“Because you hold tighter to your beliefs. You push me away. Until violence erupts. A war happens. People break free. And then someone moves me. Your brother captured your essence well.” She handed my pen back to me before walking to the door and looking out the window. “If they left me in one place, people would get used to me. To Truth. But someone powerful is always afraid of my power. And then someone else moves me to keep me alive. Many leaders have believed I’ve been killed. And always, people go back to their lives. They go back to their beliefs.”
She turned to face me as footsteps sounded down the hall. “I cannot clearly grasp why someone would not want me. I can follow the reasons. I can follow the rationalizations. But I cannot feel the drive that comes from deep inside, the drive that seeks to kill me so they can hold onto a lie that can never give them what they want.”
She returned to her bed, crawled back into the corner and wrapped her arms around her knees. “I am not a twelve-year-old child. I was present when the first lie was told. When someone first decided to believe what they desired more than Truth. You cannot free me. You can only free yourself. And then remember, I cannot be restrained. I am always present.”
My mouth snapped shut when the lock turned in the door.
I scooped the papers back into my folder and clutched it to my chest. I studied the pen in my hand and I looked at the girl. At Satya.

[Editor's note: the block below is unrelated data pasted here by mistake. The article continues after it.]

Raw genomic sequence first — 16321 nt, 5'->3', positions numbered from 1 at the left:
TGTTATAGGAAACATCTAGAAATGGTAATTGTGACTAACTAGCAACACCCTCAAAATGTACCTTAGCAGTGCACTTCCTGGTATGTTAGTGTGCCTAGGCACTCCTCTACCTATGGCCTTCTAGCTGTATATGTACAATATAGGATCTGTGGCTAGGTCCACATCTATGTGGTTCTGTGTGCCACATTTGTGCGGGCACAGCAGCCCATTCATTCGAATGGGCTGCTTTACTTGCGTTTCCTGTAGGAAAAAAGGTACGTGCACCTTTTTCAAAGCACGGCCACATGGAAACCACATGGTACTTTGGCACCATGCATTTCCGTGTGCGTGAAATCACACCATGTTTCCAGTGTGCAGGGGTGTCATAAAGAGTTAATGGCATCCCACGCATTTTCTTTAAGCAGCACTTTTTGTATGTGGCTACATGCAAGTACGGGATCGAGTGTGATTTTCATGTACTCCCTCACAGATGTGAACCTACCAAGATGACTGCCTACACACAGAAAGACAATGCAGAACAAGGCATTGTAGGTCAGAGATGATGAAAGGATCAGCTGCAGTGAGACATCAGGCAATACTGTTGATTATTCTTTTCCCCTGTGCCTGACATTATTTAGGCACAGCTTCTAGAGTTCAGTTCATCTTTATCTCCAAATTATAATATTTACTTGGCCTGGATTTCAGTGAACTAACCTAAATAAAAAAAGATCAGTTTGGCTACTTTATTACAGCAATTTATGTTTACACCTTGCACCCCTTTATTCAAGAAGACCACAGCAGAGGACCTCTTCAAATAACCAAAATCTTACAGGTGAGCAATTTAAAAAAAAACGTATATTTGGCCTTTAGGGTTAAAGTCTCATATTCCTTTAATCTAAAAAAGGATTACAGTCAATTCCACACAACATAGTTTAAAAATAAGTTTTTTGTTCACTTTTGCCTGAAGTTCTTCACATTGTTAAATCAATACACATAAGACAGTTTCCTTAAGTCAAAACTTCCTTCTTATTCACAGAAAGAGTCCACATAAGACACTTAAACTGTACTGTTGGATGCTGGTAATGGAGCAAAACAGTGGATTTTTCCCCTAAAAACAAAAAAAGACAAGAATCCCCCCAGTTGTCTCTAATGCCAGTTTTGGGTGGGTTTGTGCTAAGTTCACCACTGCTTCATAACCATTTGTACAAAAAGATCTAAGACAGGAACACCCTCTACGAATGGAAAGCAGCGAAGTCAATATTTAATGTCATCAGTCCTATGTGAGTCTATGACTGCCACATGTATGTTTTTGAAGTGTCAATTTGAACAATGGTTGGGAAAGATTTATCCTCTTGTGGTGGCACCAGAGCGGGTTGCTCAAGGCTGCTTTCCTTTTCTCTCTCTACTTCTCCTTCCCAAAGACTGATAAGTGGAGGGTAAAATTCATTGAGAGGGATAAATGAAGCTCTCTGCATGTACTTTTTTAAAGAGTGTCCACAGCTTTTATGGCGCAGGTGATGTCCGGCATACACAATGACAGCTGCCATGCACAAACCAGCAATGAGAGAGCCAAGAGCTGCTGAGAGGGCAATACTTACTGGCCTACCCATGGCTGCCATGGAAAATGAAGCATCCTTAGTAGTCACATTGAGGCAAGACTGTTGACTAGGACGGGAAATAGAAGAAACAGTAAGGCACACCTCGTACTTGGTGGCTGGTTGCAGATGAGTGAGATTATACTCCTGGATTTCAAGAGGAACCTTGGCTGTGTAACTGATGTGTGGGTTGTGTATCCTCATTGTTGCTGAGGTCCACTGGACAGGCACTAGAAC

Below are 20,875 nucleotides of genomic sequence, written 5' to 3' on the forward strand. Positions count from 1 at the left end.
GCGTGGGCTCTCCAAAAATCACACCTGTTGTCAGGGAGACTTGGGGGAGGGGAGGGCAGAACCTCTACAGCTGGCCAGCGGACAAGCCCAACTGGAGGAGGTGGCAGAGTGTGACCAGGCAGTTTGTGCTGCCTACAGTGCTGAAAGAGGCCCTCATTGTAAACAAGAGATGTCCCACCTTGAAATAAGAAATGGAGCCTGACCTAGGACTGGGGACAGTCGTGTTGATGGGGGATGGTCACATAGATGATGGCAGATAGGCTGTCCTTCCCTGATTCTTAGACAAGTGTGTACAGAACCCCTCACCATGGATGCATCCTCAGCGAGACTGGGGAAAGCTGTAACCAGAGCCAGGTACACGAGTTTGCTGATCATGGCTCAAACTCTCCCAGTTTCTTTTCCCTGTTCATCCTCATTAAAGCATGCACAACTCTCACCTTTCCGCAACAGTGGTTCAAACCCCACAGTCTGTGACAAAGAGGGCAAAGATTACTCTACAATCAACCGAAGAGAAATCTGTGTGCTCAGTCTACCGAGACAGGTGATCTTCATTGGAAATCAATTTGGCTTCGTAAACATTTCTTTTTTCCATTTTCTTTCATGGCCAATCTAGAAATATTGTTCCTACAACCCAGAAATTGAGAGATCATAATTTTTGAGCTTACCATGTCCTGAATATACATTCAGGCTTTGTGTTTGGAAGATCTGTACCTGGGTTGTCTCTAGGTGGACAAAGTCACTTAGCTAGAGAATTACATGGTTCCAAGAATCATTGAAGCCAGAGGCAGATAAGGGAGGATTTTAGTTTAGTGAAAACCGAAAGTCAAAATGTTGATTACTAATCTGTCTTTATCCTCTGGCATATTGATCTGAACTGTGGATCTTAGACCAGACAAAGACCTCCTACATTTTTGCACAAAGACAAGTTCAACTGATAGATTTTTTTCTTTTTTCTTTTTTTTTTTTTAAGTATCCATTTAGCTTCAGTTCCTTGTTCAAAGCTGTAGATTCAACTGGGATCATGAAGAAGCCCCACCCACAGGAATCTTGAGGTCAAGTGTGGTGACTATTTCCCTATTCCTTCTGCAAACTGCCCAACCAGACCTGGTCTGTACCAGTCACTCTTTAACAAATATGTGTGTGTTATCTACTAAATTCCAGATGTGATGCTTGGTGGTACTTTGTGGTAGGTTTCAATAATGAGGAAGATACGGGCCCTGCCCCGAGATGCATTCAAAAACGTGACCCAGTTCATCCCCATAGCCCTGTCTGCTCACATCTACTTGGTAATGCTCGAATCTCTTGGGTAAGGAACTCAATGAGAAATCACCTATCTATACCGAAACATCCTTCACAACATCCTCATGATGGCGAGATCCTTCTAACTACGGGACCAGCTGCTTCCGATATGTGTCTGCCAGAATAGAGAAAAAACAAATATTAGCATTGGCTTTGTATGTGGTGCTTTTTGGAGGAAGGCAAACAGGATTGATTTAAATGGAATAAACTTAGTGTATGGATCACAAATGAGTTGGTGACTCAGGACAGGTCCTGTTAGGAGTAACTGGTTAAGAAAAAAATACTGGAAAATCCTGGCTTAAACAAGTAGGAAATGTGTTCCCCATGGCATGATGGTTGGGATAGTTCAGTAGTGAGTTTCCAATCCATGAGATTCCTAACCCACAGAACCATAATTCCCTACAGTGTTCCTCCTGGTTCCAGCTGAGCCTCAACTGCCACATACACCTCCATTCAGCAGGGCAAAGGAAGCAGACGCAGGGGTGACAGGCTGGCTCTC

Her eyebrows softened, as if her eyes held compassion for me. “Appreciate it. And remember.” Something shifted and she once again appeared to be a twelve-year-old girl.
“Come on, doc. Let’s go.”
I swallowed and turned, keeping my gaze on the ground. I stepped through the doorway and continued down the hall.
“Yep, didn’t think you’d find what you were looking for with her. She’s wrong, that one. Hate being around her.”
I waited at the next door, pressing my back against the wall, as the guard with the deep, maroon eyes with red flecks came up. I wondered what lie she’d been telling herself. And for how long. She smirked at me as she waved me through, followed, and then secured the door. She unlocked the safe in the wall and handed me my belongings.
“Thanks. Just through those doors?”
Cool air hit me as I stepped outside. The rain would be starting soon. I hurried to my car. I checked the side mirrors, then glanced in the rear view as I began backing out. I slammed on the brakes. My eyes matched the blue gray of the sky. They no longer matched my navy jacket.